Tuesday, August 12, 2008


After any traumatic experience, I usually go through some interesting emotional and physical shifts. At the time of the event, there is shock. The brain turns off everything except survival thinking. Then there's disbelief, and when these wear away, things get complicated.

This event is no exception. I am lucky, in that I have remembered emergency training - so as I left the rooms of my house, I closed windows so the fire would be harder to spread. I left through the garage, because the fire was at the front of the house. I did not waste time looking for paperwork or trying to grab photo albums. It was, get out and get out NOW.

Watching the fire, I was consumed with fear. All I could think was, "Pleasegod,pleasegod, don'tspreadtomyhousemykittyisinthere." It was my mantra. It wasn't until the fire was under control that I felt weak in the knees, that my bladder reminded me it was awake, and my stomach told me it wanted breakfast, like, five minutes ago.

When the adrenaline wore off and we were allowed back in our home, all I could do was sit limply in a chair and watch TV (the ultimate mindless activity). Occasionally I would feel hungry, thirsty, or in need of the potty. Basic needs only, folks.

After the event is over, and the shock wears off, I try to deny the level of the trauma. "I'm OK," I tell myself and everyone else. I'm trying to find normal again. I miss normal. I go back to work right away (dumb), and try to take care of business. Then I quickly sink into depression. My body and mind know, even if I don't, that I've been through an extremely stressful time. I suddenly need sleep, lots of it, and I'm not hungry anymore. I don't feel like reading, watching TV, listening to music, taking a walk, talking to ANYONE, blogging, whatever. I can't remember basic pieces of information (like my phone number or address), and forget problem-solving. So work is out. That was yesterday.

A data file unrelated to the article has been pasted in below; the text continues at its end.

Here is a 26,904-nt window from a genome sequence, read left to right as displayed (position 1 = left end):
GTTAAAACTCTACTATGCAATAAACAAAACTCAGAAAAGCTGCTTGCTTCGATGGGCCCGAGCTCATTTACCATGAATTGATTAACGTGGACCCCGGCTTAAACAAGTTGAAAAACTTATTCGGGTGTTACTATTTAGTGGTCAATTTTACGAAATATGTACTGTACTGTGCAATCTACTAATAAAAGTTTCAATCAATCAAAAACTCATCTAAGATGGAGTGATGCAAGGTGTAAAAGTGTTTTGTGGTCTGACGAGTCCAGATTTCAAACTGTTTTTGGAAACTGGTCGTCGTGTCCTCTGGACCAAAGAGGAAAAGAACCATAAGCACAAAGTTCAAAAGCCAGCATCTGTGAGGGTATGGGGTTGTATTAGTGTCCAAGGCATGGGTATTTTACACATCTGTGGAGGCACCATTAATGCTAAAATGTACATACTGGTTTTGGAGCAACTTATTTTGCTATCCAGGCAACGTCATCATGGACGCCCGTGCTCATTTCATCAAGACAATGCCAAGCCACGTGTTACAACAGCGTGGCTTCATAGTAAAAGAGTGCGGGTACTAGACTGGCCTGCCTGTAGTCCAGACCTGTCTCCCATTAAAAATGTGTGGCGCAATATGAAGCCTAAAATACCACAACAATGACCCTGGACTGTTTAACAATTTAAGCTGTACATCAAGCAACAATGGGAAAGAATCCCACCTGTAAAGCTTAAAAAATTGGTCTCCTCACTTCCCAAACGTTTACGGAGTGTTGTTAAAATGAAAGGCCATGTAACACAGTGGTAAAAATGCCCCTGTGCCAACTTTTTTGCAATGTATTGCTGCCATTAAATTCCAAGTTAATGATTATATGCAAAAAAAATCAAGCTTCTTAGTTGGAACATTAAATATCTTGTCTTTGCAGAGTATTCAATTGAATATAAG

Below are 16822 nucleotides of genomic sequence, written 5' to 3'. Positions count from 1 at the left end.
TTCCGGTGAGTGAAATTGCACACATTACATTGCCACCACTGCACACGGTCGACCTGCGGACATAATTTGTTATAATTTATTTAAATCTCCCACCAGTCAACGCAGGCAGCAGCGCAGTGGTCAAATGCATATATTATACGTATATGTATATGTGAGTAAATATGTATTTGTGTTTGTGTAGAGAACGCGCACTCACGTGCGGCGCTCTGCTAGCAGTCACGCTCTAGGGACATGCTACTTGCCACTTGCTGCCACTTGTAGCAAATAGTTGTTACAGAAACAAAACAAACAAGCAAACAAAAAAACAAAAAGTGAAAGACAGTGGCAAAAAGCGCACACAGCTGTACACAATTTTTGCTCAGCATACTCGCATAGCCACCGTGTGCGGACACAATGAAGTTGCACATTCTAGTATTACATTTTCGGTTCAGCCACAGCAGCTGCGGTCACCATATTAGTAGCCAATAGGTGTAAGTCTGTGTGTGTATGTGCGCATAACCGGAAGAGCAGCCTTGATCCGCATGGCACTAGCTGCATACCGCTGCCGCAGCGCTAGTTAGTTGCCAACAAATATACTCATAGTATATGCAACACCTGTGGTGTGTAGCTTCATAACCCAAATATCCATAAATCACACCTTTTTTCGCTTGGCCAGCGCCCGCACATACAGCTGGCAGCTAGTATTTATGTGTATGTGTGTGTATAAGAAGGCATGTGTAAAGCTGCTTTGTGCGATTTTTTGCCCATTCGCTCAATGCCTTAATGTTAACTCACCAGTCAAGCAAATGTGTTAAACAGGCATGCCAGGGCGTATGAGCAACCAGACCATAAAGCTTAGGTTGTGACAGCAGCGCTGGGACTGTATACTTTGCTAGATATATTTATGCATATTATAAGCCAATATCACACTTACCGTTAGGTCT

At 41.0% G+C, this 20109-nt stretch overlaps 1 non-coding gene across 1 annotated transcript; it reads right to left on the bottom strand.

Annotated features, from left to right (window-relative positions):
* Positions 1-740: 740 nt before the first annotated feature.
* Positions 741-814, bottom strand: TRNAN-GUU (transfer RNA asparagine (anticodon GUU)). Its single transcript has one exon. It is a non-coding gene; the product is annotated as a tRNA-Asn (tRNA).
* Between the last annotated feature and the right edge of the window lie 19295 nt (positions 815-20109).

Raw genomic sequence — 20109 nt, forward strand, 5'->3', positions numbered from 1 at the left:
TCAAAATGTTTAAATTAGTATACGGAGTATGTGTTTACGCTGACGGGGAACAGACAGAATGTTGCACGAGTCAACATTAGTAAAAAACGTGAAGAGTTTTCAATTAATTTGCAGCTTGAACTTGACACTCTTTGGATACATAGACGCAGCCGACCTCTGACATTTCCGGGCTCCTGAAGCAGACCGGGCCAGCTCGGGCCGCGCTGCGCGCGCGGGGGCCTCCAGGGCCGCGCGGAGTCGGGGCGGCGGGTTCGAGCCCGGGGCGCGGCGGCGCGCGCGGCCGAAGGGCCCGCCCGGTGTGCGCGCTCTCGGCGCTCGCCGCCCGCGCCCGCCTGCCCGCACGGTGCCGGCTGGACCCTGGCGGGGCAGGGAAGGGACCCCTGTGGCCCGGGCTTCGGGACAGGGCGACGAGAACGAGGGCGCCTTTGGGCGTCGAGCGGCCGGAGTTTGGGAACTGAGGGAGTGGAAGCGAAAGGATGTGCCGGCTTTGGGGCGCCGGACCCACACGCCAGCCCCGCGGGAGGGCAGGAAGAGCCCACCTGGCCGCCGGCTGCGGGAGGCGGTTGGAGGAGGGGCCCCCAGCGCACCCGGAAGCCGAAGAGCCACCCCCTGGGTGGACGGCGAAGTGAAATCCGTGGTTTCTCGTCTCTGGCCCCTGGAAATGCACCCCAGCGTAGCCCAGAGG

Then, slowly, the depresion lifts. That's today. I started the morning in complete numbness, no feelings, nothing. This is not a fun place. I forced myself to put away some laundry, eat a bowl of cereal, make juice, read my email. I stayed home from work. I listened to some music and tried to feel something. Anything. I sang and played piano. Finally, a lightness in my chest and heart. I played cards. Laughed at my simple solitaire mistakes. I checked the blogosphere. I read a nasty comment by some ignoramus on another website and felt a surge of anger. All right! I can feel again!

Once the feelings begin again, I know I'm beginning to heal. As long as I stay open to the range of feelings that I'll have, I should be fine. So over the next few days, I am looking forward to feeling: sadness, tiredness, anger, rage, weepiness, relief, guilt, frustration, and hopefully, peace.

I'm working on a scrapbook now, touching paper, pictures, matching colors, cutting shapes, remembering good times from our cruise last winter. I'm watching the cat watch the workers put our neighborhood back together. These acts of creation and building are doing good things for me.

And I'm feeling better now.


cia ladybug said...

i'd love to come over, if you'd like... or send you a hug from here...

Anonymous said...

I'm happy to hear your doing better. Hopefully when I return back to work on Thursday I can say welcome back Jen.

Nicole said...

So, so glad to hear you're on the mend. Please let me know if I can do anything to help you through this.